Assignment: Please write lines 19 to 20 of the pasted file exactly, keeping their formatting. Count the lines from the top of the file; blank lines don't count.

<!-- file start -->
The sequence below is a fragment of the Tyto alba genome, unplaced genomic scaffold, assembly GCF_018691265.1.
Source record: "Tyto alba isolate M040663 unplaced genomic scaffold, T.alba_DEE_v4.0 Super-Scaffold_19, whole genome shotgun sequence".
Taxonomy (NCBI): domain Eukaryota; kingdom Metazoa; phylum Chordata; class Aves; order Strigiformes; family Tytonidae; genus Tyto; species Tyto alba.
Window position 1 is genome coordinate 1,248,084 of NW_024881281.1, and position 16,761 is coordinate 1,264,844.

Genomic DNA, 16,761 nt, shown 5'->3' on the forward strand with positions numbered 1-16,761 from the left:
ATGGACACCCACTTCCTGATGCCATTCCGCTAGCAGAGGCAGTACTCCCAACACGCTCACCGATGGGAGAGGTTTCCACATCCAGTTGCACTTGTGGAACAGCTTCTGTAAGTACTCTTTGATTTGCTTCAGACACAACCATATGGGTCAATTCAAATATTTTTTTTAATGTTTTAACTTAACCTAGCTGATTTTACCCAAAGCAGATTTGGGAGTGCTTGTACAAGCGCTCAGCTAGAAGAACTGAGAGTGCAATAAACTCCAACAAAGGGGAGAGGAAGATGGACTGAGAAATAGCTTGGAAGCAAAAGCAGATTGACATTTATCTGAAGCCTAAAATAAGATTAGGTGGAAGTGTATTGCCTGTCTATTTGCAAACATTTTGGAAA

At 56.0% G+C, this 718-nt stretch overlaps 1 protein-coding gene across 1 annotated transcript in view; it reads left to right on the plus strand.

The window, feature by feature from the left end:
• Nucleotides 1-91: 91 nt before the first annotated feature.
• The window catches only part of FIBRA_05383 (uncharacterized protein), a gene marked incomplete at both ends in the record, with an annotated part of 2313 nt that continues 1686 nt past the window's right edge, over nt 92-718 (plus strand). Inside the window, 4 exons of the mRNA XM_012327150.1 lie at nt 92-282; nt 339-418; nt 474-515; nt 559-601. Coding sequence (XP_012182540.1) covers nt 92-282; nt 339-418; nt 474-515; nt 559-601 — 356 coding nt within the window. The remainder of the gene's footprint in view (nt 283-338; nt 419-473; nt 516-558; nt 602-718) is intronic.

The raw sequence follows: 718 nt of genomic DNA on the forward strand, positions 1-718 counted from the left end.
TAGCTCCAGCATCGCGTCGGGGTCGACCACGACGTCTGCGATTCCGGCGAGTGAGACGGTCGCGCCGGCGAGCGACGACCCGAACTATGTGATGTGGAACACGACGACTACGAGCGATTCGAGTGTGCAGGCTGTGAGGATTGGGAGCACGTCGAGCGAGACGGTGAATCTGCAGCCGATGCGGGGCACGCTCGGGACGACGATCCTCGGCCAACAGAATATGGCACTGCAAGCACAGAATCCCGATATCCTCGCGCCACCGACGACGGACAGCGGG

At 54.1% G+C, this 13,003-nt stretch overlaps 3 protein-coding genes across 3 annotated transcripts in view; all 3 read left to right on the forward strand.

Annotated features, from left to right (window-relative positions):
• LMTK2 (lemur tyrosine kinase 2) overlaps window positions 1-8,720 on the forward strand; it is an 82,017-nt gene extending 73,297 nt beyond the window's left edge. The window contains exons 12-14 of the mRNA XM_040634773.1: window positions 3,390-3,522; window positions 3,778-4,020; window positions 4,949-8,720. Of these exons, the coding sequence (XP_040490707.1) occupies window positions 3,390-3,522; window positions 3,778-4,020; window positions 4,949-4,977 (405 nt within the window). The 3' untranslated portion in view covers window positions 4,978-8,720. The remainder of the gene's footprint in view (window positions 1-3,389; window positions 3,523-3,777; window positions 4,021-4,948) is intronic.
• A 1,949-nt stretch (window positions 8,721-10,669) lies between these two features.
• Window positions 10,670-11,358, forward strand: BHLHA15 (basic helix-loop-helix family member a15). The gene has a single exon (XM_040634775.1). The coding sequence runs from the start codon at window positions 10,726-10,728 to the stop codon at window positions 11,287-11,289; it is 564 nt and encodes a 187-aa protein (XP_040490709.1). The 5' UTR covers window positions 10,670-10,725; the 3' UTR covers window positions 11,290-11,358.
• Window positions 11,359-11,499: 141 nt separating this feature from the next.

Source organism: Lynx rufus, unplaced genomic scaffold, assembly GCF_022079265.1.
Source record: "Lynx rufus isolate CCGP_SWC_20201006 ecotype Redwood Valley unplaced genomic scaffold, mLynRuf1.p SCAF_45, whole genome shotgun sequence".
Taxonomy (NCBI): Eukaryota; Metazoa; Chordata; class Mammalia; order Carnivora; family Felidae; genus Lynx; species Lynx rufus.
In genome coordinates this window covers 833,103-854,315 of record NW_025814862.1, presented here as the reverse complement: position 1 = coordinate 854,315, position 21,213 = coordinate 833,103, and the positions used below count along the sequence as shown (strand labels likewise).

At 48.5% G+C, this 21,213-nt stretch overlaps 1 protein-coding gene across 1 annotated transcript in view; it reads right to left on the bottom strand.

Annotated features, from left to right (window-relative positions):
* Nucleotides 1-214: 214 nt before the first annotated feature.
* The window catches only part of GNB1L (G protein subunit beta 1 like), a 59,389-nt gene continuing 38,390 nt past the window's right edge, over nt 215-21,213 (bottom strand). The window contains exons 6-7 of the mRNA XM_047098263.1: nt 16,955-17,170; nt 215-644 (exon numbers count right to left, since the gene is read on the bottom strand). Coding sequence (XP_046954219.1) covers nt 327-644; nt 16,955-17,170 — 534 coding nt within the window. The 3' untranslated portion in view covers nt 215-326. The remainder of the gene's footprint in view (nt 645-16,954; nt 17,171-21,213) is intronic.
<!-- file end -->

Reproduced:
Source organism: Lynx rufus, unplaced genomic scaffold, assembly GCF_022079265.1.
Source record: "Lynx rufus isolate CCGP_SWC_20201006 ecotype Redwood Valley unplaced genomic scaffold, mLynRuf1.p SCAF_45, whole genome shotgun sequence".